Parental logic is an elastic thing, often stretched during moments of stress or sleep deprivation.
With young children, disciplinary concepts need to be kept brief and simple. Logic hardly enters into it. Although I vowed not to repeat the refrain of my parents: "You'll do it because I said so," I've learned that debating a preschooler is useless.
Children at this age have a logic all their own: Wear the parent down with irrelevant and time-consuming questions.
So, when my son and I are at loggerheads, I reach for the shortest, most plausible explanation that makes clear I'm still the boss.
But the holes in my logic are already showing, and I'm waiting for the day when he calls me on it.
A week ago, Ben looked as if he might be closer than I thought. We were at the video store and he asked why I wouldn't let him rent the cartoon version of "Tarzan." My stock answer for anything that takes too long to explain is, "You're too young."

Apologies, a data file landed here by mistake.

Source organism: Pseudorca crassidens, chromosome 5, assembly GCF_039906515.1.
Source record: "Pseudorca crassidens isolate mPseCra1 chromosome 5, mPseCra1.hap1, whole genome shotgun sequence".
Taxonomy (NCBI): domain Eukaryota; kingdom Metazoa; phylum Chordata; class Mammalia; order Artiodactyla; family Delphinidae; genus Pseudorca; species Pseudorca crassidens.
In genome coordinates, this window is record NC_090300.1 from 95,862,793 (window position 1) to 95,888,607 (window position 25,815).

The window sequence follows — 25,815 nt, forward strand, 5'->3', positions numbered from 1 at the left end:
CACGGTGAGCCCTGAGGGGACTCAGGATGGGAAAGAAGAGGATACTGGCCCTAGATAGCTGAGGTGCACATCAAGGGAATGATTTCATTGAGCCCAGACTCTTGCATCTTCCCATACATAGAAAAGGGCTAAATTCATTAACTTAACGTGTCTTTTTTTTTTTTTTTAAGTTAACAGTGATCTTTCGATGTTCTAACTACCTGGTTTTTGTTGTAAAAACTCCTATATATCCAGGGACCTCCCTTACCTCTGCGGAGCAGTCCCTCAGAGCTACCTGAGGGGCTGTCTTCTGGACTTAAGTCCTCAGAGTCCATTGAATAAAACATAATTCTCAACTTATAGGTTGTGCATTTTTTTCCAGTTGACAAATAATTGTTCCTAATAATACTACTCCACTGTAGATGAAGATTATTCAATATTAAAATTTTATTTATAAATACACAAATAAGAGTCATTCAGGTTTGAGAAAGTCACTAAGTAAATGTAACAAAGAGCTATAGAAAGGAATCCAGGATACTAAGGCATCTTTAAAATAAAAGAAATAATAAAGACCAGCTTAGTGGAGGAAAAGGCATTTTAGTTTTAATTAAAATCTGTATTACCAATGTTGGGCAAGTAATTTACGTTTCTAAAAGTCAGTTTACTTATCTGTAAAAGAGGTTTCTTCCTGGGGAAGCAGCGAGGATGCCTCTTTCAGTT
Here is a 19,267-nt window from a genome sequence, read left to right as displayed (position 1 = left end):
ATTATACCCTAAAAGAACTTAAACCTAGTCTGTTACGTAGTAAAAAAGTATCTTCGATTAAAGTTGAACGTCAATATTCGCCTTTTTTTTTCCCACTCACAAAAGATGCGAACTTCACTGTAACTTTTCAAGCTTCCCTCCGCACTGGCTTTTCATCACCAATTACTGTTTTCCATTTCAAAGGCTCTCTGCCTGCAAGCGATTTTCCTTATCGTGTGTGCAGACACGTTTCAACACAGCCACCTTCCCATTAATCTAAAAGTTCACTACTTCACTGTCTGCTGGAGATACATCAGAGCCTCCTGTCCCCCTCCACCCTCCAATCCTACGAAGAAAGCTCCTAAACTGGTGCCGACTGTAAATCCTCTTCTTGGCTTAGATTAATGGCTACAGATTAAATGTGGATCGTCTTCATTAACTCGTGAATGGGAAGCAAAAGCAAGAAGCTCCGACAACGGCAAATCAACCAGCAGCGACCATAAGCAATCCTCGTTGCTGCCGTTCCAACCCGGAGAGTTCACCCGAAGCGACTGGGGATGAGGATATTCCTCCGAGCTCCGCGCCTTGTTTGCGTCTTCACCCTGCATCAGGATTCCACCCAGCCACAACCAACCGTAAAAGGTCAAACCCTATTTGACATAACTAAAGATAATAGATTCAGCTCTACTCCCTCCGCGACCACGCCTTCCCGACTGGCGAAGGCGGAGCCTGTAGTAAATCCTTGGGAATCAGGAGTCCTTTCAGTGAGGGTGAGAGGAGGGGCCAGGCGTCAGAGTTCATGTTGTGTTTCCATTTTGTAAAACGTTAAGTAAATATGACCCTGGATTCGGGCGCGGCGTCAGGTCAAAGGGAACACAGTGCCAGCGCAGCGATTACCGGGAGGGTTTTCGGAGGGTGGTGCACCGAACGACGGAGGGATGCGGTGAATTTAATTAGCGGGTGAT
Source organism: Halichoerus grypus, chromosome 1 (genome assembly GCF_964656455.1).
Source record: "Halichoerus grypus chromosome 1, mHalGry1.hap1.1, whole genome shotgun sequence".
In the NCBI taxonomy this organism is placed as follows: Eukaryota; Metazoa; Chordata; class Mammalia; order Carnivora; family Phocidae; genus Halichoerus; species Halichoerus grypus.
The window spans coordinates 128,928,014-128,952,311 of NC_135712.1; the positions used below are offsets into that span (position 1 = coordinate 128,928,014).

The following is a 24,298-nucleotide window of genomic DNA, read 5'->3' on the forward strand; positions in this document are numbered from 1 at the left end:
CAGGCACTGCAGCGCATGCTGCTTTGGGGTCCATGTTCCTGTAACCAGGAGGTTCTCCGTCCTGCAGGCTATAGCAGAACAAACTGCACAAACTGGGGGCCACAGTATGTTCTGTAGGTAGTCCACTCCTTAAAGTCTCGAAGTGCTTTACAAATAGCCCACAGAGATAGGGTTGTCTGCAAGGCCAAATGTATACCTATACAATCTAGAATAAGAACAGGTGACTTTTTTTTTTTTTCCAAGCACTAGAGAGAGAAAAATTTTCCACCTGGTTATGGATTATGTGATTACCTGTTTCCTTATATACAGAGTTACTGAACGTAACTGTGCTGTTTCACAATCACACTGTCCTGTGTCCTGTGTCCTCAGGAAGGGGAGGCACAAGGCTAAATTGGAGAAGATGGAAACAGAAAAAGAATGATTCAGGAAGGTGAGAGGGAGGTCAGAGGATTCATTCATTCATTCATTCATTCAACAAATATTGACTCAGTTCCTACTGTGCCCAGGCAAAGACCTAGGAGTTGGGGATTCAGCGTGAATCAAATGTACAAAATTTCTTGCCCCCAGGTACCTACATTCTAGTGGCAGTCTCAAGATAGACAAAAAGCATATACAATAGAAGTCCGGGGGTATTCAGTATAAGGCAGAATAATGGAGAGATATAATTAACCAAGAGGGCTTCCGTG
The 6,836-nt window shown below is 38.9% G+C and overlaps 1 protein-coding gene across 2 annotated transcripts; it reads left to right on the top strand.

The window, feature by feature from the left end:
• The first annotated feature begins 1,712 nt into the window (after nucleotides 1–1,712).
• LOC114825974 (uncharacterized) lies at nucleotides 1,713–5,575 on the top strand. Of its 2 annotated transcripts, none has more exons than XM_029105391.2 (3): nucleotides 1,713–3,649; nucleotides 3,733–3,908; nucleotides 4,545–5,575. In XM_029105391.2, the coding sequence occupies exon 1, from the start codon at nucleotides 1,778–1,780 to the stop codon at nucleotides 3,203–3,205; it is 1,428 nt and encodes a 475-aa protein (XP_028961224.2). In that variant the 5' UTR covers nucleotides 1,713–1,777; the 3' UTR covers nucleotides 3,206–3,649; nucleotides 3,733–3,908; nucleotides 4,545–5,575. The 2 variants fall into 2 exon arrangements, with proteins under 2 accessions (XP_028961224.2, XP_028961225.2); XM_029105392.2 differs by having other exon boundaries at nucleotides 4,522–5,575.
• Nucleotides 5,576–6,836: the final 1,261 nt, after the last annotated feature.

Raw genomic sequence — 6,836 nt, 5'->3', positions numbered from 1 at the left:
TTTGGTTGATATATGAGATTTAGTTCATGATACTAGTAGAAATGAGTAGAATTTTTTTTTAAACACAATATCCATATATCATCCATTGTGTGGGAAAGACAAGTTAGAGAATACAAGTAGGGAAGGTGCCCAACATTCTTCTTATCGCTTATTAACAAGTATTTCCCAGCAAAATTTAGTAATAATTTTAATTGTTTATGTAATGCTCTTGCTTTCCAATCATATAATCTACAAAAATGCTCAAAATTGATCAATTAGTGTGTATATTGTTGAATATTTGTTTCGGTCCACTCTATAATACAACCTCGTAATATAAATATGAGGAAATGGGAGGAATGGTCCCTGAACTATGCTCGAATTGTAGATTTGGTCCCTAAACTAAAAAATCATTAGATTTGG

"But Mom, you just said I was a big boy," he said, with an accusing look in his eyes.
It's true that, on many occasions, I have told him that he's a big boy, and big boys don't whine, throw toys, or ask to be carried.
With a preschooler's grasp of the concrete, my son had uncovered a flaw in my answer. How, I could see him reasoning, could Mom say I was too young for the video, but too old for other stuff?
Before we went any further down that road, I stepped in. "You are a big boy," I said calmly, "but you're still not big enough to watch 'Tarzan.' "
It was a comeback that even big-shot lawyer Alan Dershowitz couldn't have improved on.
(c) Copyright 2001. The Christian Science Publishing Society